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August 20, 2018

First-year teachers get schooled on Philly slang in new student-authored handbook

Put out by the school district, this new guide is meant to get rookie teachers acquainted with local colloquialisms

Lifestyle Slang
Stock_Carroll - The School District of Philadelphia Thom Carroll/PhillyVoice

Pennsylvania Gov. Tom Wolf ordered all state schools to close for two weeks to prevent spread of coronavirus. But Philly officials did not want to shut down the School District of Philadelphia.

High school students from Philly public schools' Student Leadership Internship Program are introducing first-year teachers to real student life by guiding them through learning-positive perception...and Philly slang. 

Distributed by The School District of Philadelphia, The First Year Teacher Handbook goes through everything a teacher may need to know in their first year. With chapters like “Keep an Open Mind” to “Recognize the Positive," these high school students spent a lot of time writing and developing this heartfelt handbook for their new educators. 

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Inside this guide is a section called "Learn Our City,” which takes the reader through two and half pages worth of  Philly slang. The slang starts off pretty simple, with words that are typical to the Philadelphia lexicon, such as "cheesesteak," "whiz," "yous," "down the shore" – you name it. But the guide takes a pretty sharp turn into some newer terms that perhaps we could all brush up on.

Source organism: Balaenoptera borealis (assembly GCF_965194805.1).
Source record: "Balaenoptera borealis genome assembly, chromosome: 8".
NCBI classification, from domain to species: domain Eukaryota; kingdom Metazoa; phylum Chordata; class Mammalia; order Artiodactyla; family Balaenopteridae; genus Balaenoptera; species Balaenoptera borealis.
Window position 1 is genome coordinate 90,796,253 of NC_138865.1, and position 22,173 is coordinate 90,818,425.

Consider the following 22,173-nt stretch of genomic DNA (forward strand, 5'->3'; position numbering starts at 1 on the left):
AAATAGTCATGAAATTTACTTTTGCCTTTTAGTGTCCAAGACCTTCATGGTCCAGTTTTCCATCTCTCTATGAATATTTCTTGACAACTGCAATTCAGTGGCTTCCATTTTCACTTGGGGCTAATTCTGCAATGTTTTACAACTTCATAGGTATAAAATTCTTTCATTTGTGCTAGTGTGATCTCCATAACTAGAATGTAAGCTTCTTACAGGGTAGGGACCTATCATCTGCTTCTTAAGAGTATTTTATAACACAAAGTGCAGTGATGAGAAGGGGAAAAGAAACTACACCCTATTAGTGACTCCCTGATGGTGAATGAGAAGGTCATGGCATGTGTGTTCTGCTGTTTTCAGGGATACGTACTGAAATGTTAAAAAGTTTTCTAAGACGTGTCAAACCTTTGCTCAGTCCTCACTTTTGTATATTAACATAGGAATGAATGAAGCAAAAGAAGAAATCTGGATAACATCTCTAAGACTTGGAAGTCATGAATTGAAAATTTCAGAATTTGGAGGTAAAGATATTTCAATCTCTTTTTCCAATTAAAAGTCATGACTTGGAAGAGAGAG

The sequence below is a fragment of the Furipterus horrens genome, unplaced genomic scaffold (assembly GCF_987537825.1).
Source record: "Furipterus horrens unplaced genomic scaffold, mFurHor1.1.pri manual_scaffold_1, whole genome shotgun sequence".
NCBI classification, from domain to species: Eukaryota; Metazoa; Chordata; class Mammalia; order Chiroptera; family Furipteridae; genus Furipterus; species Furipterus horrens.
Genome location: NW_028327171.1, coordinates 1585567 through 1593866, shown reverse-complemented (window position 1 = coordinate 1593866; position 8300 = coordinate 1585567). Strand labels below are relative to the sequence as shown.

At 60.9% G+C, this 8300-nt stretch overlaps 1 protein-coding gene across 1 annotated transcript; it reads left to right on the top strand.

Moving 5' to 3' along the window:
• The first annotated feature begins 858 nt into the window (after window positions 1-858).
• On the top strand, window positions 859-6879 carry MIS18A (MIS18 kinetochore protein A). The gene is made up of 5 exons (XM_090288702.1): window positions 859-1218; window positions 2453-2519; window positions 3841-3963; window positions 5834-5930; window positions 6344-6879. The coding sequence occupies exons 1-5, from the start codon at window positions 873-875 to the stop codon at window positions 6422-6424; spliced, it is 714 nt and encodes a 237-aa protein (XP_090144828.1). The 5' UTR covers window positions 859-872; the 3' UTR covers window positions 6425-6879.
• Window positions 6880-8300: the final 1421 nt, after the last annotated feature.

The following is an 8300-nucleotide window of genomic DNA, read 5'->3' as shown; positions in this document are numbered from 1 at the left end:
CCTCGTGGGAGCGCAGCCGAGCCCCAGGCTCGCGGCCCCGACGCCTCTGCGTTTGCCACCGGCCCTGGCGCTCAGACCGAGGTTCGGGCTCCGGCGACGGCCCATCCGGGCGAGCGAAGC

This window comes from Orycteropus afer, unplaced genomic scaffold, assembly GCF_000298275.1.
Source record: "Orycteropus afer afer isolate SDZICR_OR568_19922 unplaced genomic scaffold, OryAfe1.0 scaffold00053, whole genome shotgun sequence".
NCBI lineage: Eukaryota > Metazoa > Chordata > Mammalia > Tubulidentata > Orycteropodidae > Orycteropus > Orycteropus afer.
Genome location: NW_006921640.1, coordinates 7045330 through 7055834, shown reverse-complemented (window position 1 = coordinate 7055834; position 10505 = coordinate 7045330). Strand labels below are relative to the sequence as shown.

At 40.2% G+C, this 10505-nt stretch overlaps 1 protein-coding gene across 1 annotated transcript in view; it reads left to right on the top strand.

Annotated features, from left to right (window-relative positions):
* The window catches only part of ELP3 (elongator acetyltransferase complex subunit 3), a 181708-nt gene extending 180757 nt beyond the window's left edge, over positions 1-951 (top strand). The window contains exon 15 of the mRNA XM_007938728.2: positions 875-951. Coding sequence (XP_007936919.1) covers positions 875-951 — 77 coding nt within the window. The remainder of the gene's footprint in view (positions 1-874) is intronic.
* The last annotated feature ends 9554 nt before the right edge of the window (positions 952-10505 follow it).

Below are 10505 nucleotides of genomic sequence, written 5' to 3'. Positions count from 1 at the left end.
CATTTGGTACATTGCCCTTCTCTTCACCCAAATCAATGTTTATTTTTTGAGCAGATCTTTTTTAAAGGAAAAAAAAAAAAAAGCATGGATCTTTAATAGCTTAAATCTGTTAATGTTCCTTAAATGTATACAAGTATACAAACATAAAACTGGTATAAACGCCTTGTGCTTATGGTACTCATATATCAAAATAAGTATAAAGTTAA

Heard of “drawlin'?" It means "Acting out of character/Doing something that others don’t approve of." An example from the handbook is, "If you don’t come out tonight, you’re drawlin’." 

Another one is “boul," which is "a word to describe a person." Example: "The boul over there has on fresh kicks." Tight.

Nobody likes a fake person, so don't be "ocky" or " fake or not authentic." Example: "Ayo ya timbs ocky." (Slang bonus: "timbs" means Timberlands boots.)

If you're going somewhere, then you're "finna," which means "to go or going to." Example: "I was finna go but naw." 

And apparently "wack" has made a full-fledged comeback from its overuse in the late '90s and early '00s, meaning "corny" or "dumb." An example of this word is: "Man, that's wack."

If you want to be hip and relevant and not "sawty" (a/k/a "being wrong") with your slang, then check out this "jawn" (a/k/a the handbook) for a full list of relevant, popular Philly slang words and phrases in 2018. 


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